Molecular Biology and Genetics, Aarhus University, Aarhus, Denmark
    Competing interests
    No competing interests declared.
    ORCID icon "This ORCID iD identifies the author of this article:" 0000-0001-6292-3319
  7. Tom Eirik Mollnes

    Department of Immunology, University of Oslo, Oslo, Norway
    Competing interests
    No competing interests declared.
  8. Ying Jie Ma

    Department of Clinical Immunology, Rigshospitalet/Copenhagen University, Copenhagen, Denmark
    For correspondence
    mayingjie606@hotmail.com
    Competing interests
    No competing interests declared.
    ORCID icon "This ORCID iD identifies the author of this article:" 0000-0003-4003-2579
  9. Peter Garred

    Department of Clinical Immunology, Rigshospitalet/Copenhagen University, Copenhagen, Denmark
    For correspondence
    peter.garred@regionh.dk
    Competing interests
    No competing interests declared.

Funding

Kirsten og Freddy Johansens Fond (Research fund)

  • Ying Jie Ma

Novo Nordisk (Research fund)

  • Peter Garred

Købmand I Odense Johan og Hanne Weimann Født Seedorffs Legat (Research fund)

  • Ying Jie Ma

Alfred Benzon Foundation (Research fund)

  • Ying Jie Ma
  • Peter Garred

The funders had no role in study design, data collection and interpretation, or the decision to submit the work for publication.

Reviewing Editor

  1. Frank L van de Veerdonk, Radboud University Medical Center, Netherlands

Version history

  1. Received: July 9, 2020
  2. Accepted: September 9, 2020
  3. Accepted Manuscript published: September 10, 2020 (version 1)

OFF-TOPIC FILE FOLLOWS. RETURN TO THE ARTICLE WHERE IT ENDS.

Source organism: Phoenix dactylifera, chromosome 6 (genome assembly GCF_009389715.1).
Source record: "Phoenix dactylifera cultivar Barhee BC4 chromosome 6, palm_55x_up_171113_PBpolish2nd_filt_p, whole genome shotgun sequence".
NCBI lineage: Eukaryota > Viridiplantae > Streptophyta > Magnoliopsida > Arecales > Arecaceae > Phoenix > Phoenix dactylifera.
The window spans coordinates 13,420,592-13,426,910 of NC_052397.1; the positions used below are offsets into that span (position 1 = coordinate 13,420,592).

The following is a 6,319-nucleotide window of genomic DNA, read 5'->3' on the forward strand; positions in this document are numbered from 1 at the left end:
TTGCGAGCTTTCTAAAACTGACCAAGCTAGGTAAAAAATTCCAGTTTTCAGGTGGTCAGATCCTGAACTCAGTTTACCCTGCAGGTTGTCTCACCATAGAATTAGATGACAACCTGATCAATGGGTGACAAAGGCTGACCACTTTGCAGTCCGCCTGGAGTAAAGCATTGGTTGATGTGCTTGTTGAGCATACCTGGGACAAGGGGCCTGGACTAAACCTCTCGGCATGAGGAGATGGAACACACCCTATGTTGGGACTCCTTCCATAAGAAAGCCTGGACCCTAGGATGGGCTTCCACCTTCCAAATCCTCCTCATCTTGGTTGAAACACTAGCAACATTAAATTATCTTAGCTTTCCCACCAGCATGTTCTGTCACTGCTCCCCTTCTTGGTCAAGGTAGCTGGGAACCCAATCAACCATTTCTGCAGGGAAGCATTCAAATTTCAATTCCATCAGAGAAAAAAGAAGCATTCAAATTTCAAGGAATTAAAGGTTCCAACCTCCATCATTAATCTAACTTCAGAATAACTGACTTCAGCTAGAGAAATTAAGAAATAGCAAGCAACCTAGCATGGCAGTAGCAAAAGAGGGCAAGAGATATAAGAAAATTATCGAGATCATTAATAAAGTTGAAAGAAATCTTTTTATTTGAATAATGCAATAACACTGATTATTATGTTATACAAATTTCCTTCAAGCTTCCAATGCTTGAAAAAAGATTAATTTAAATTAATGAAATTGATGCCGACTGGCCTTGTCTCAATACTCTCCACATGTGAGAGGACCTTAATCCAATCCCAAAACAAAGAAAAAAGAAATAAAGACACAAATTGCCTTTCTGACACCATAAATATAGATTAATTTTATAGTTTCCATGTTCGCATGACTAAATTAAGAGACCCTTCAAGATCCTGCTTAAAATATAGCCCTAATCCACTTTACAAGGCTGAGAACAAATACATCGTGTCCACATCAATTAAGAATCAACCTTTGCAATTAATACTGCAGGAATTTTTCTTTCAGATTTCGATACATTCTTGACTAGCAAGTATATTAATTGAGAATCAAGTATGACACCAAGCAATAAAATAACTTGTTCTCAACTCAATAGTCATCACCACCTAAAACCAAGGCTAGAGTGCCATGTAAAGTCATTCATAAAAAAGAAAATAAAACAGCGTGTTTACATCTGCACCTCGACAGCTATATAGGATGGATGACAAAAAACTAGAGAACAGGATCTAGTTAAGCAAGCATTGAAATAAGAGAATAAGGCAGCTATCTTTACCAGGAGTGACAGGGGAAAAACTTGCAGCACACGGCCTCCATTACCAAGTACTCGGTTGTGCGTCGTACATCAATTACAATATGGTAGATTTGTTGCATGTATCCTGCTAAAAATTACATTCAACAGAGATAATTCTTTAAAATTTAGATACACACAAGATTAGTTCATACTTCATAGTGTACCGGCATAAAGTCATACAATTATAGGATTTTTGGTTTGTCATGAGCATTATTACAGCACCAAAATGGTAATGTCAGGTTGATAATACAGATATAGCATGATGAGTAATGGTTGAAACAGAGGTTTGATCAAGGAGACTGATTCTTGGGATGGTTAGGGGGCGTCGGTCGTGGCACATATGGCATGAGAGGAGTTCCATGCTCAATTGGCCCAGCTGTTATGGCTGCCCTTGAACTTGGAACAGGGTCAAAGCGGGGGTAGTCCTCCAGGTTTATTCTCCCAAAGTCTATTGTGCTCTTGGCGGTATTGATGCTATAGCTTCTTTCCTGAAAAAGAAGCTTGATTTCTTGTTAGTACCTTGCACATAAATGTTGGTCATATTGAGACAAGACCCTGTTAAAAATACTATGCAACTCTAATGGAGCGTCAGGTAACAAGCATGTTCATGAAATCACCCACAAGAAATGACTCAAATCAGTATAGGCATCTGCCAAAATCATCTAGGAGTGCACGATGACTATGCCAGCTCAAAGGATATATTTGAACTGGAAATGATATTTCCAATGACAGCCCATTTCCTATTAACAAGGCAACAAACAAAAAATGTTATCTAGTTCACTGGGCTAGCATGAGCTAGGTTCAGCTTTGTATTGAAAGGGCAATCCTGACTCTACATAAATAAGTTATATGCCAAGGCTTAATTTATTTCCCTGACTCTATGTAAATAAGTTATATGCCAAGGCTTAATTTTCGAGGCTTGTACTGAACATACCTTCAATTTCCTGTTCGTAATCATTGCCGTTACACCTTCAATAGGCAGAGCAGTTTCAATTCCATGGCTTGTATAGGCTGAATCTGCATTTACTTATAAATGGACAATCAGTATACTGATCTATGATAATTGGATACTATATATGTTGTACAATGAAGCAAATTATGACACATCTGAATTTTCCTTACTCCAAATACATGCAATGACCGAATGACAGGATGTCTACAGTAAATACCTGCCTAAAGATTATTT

4. Accepted Manuscript updated: September 14, 2020 (version 2)
  5. Version of Record published: September 23, 2020 (version 3)

Copyright

© 2020, Zhang et al.

This article is distributed under the terms of the Creative Commons Attribution License permitting unrestricted use and redistribution provided that the original author and source are credited.

Metrics

  • 1,095
    views
  • 151
    downloads
  • 14
    citations

Views, downloads and citations are aggregated across all versions of this paper published by eLife.

Download links

A two-part list of links to download the article, or parts of the article, in various formats.

Downloads (link to download the article as PDF)

Open citations (links to open the citations from this article in various online reference manager services)

Cite this article (links to download the citations from this article in formats compatible with various reference manager tools)

  1. Jie Zhang
  2. Lihong Song
  3. Dennis V Pedersen
  4. Anna Li
  5. John D Lambris
  6. Gregers Rom Andersen
  7. Tom Eirik Mollnes
  8. Ying Jie Ma
  9. Peter Garred
(2020)
Soluble collectin-12 mediates C3-independent docking of properdin that activates the alternative pathway of complement
eLife 9:e60908.
https://doi.org/10.7554/eLife.60908

Share this article

https://doi.org/10.7554/eLife.60908

Further reading

    1. Immunology and Inflammation
    Zhixin Jing, Phillip Galbo ... David Fooksman
    Research Article